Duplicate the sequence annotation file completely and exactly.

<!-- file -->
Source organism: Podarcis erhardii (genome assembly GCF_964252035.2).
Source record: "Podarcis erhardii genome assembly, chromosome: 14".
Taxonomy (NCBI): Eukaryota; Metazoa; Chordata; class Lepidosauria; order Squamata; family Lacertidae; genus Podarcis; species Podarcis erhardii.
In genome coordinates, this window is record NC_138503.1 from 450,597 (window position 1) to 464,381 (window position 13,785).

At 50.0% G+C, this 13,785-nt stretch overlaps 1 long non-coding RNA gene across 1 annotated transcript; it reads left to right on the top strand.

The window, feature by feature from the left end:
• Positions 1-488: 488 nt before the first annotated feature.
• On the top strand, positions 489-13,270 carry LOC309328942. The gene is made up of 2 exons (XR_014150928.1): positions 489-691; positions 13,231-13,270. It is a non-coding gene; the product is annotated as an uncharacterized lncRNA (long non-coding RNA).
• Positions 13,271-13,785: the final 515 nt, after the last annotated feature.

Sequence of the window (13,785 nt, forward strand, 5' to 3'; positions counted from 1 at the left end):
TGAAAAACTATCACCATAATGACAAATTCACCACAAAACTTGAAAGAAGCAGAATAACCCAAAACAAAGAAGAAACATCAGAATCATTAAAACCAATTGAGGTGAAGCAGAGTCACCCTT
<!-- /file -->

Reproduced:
Source organism: Podarcis erhardii (genome assembly GCF_964252035.2).
Source record: "Podarcis erhardii genome assembly, chromosome: 14".
Taxonomy (NCBI): Eukaryota; Metazoa; Chordata; class Lepidosauria; order Squamata; family Lacertidae; genus Podarcis; species Podarcis erhardii.
In genome coordinates, this window is record NC_138503.1 from 450,597 (window position 1) to 464,381 (window position 13,785).

At 50.0% G+C, this 13,785-nt stretch overlaps 1 long non-coding RNA gene across 1 annotated transcript; it reads left to right on the top strand.

The window, feature by feature from the left end:
• Positions 1-488: 488 nt before the first annotated feature.
• On the top strand, positions 489-13,270 carry LOC309328942. The gene is made up of 2 exons (XR_014150928.1): positions 489-691; positions 13,231-13,270. It is a non-coding gene; the product is annotated as an uncharacterized lncRNA (long non-coding RNA).
• Positions 13,271-13,785: the final 515 nt, after the last annotated feature.

Sequence of the window (13,785 nt, forward strand, 5' to 3'; positions counted from 1 at the left end):
TGAAAAACTATCACCATAATGACAAATTCACCACAAAACTTGAAAGAAGCAGAATAACCCAAAACAAAGAAGAAACATCAGAATCATTAAAACCAATTGAGGTGAAGCAGAGTCACCCTT